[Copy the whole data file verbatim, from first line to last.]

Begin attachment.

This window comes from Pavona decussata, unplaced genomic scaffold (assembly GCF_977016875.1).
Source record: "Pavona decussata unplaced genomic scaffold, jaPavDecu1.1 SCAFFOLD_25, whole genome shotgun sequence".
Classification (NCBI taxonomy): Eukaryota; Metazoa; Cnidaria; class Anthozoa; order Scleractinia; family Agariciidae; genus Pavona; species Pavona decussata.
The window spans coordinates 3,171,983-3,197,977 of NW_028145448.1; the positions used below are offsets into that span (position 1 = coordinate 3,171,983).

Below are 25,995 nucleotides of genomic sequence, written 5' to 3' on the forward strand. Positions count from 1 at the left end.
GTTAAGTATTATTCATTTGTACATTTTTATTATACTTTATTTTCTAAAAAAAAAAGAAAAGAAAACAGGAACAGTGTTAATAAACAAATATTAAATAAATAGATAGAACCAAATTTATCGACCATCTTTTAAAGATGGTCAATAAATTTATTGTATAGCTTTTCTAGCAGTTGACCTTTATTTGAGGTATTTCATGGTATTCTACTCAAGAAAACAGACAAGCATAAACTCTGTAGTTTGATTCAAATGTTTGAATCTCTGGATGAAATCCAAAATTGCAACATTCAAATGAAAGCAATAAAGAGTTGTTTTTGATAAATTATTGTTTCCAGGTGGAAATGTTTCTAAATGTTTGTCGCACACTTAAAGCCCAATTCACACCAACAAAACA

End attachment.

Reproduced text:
This window comes from Pavona decussata, unplaced genomic scaffold (assembly GCF_977016875.1).
Source record: "Pavona decussata unplaced genomic scaffold, jaPavDecu1.1 SCAFFOLD_25, whole genome shotgun sequence".
Classification (NCBI taxonomy): Eukaryota; Metazoa; Cnidaria; class Anthozoa; order Scleractinia; family Agariciidae; genus Pavona; species Pavona decussata.
The window spans coordinates 3,171,983-3,197,977 of NW_028145448.1; the positions used below are offsets into that span (position 1 = coordinate 3,171,983).

Below are 25,995 nucleotides of genomic sequence, written 5' to 3' on the forward strand. Positions count from 1 at the left end.
GTTAAGTATTATTCATTTGTACATTTTTATTATACTTTATTTTCTAAAAAAAAAAGAAAAGAAAACAGGAACAGTGTTAATAAACAAATATTAAATAAATAGATAGAACCAAATTTATCGACCATCTTTTAAAGATGGTCAATAAATTTATTGTATAGCTTTTCTAGCAGTTGACCTTTATTTGAGGTATTTCATGGTATTCTACTCAAGAAAACAGACAAGCATAAACTCTGTAGTTTGATTCAAATGTTTGAATCTCTGGATGAAATCCAAAATTGCAACATTCAAATGAAAGCAATAAAGAGTTGTTTTTGATAAATTATTGTTTCCAGGTGGAAATGTTTCTAAATGTTTGTCGCACACTTAAAGCCCAATTCACACCAACAAAACA